belly-timber

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See also: bellytimber

English[edit]

Alternative forms[edit]

Etymology[edit]

belly +‎ timber

Pronunciation[edit]

IPA(key): /ˈbɛliˌtɪmbə/

Noun[edit]

belly-timber (usually uncountable, plural belly-timbers)

  1. (archaic, now only humorous or regional) Food, provender.
    • 1663, Samuel Butler, Hudibras, London: Printed by J. G. for Richard Marriot, under Saint Dunstan's Church in Fleetstreet, OCLC 43488441; republished as Henry G[eorge] Bohn, editor, Hudibras, by Samuel Butler; with Variorum Notes, Selected Principally from Grey and Nash, volume I, London: Henry G. Bohn, 1859, OCLC 224652699, part 1, canto 1:
      And tho' knights errant, as some think, / Of old did neither eat nor drink, / Because when thorough deserts vast, / And regions desolate, they past, / Where belly-timber above ground, / Or under, was not to be found []
    • 1718, Matthew Prior, "Alma; or, The Progress of the Mind", in Poems on Several Occasions, London: J[acob] Tonson and J. Barber, OCLC 458176403, canto III; republished in Samuel Johnson; Alexander Chalmers, The Works of the English Poets, from Chaucer to Cowper; including the Series Edited, with Prefaces, Biographical and Critical, by Dr. Samuel Johnson: And the Most Approved Translations. The Additional Lives by Alexander Chalmers, F.S.A. In Twenty-one Volumes. Hughes, Sheffield, Prior, Congreve, Blackmore, Fenton, Gay, volume X, London: Printed for J. Johnson [et al.], 1810, OCLC 163876838, page 202:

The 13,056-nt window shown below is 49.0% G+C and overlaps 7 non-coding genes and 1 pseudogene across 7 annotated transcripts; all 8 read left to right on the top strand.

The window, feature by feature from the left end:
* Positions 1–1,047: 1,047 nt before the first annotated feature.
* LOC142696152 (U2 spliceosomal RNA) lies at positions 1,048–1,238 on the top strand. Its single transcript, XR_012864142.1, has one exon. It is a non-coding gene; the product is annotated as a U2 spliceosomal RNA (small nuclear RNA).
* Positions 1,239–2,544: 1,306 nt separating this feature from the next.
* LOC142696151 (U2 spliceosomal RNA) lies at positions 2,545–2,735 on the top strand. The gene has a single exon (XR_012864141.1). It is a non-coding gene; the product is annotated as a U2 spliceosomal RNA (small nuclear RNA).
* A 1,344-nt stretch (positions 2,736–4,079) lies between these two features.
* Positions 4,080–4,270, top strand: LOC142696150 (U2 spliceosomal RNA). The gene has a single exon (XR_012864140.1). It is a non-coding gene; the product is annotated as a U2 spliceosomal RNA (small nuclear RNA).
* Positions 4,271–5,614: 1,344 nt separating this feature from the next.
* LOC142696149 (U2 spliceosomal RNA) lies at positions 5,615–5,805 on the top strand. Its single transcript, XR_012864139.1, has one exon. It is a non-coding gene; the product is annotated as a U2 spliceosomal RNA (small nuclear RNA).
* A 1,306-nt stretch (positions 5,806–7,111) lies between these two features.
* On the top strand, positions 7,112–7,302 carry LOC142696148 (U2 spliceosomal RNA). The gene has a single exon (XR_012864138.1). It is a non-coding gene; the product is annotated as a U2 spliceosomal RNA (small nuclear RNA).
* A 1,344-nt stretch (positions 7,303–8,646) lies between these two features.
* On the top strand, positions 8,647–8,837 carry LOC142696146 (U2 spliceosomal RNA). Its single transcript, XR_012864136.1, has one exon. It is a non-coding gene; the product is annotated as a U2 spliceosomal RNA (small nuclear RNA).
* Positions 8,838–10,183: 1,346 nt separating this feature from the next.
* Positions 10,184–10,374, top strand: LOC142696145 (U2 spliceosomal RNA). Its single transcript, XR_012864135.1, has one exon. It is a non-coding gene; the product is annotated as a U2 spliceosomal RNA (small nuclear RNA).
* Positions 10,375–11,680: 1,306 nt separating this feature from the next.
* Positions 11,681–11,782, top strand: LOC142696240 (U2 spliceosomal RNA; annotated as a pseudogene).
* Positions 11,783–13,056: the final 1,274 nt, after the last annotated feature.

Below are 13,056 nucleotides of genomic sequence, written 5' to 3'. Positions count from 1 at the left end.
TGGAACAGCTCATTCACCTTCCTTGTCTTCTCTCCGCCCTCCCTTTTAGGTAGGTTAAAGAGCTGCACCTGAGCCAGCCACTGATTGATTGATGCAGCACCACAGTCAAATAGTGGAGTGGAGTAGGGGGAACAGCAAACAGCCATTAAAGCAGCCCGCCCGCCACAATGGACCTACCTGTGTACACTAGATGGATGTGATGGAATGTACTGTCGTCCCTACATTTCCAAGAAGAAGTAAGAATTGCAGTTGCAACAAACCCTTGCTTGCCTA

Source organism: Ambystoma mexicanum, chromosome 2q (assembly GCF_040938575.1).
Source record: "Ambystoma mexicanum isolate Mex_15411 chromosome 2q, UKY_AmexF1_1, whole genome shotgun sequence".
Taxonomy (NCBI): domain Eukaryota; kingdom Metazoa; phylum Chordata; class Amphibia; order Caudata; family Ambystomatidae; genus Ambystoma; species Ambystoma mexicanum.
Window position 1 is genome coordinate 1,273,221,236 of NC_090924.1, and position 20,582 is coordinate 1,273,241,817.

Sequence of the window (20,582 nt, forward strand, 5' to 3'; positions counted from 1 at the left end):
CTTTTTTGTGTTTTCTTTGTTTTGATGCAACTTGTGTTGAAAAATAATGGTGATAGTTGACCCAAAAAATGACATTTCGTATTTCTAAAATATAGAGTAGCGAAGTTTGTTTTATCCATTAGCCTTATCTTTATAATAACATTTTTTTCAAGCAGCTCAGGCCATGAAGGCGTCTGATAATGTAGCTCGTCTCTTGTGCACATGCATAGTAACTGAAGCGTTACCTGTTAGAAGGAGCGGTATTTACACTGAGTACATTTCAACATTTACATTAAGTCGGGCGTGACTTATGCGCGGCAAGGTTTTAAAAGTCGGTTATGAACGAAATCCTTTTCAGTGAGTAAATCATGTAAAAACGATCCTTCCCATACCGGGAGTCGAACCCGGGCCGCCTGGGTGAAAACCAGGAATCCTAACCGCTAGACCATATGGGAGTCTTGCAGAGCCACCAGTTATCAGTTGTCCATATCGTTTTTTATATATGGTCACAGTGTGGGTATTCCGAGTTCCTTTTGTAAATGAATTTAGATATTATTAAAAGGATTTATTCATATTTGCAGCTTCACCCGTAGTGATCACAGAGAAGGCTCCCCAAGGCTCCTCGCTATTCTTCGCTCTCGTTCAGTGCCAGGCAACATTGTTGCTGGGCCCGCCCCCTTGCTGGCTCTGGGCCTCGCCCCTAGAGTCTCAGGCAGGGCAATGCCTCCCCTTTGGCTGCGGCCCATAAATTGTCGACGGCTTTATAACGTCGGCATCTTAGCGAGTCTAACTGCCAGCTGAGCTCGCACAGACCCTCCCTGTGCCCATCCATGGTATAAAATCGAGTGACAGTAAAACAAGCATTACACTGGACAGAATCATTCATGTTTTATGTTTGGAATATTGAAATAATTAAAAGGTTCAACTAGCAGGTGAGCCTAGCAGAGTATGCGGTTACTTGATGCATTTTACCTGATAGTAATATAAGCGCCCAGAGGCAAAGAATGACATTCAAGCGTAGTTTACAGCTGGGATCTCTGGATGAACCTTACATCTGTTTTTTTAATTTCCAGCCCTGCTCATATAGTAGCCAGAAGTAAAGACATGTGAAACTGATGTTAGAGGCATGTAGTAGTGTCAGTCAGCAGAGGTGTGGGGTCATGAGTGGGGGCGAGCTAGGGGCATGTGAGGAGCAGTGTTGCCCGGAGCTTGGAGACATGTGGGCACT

The strength of every other member / Is founded on your belly-timber; / The qualms or raptures of your blood, / Rise in proportion to your food; []
    • 1820 March, Walter Scott, The Monastery. A Romance. In Three Volumes, Edinburgh: Printed for Longman, Hurst, Rees, Orme, and Brown, London; and for Archibald Constable and Co., and John Ballantyne, bookseller to the King, Edinburgh, OCLC 874942027; republished as The Monastery; a Romance [Historical Romances of the Author of Waverley; III], Edinburgh: Printed for Archibald Constable & Co. Edinburgh; and Hurst, Robinson & Co. London, 1824, OCLC 489926624, pages 67–68:
      [] I hope, a'gad, they have not forgotten my trunk-mails of apparel amid the ample provision they have made for their own belly-timber – Mercy, a'gad, I were finely holped up if the vesture has miscarried among the thievish Borderers!
    • 2004, Mark [Steven] Morton, Cupboard Love: A Dictionary of Culinary Curiosities, 2nd rev. edition, Toronto, Ont.: Insomniac Press, →ISBN, page 42:
      The term belly-timber, meaning food, [] actually originated in the early seventeenth century as a commonplace, everyday term, although within fifty years it came to be seen as a ludicrous and affected compound; accordingly, after the mid seventeenth century, belly-timber was used only ironically, meaning that you could say it only while wiggling in the air two fingers of each hand. In Old English, the word timber originally meant house, having developed from an Indo-European source that meant to build. By the tenth century timber had come to mean building material, which was the sense from which belly-timber developed, food being the "building-material" of the human body.

Synonyms[edit]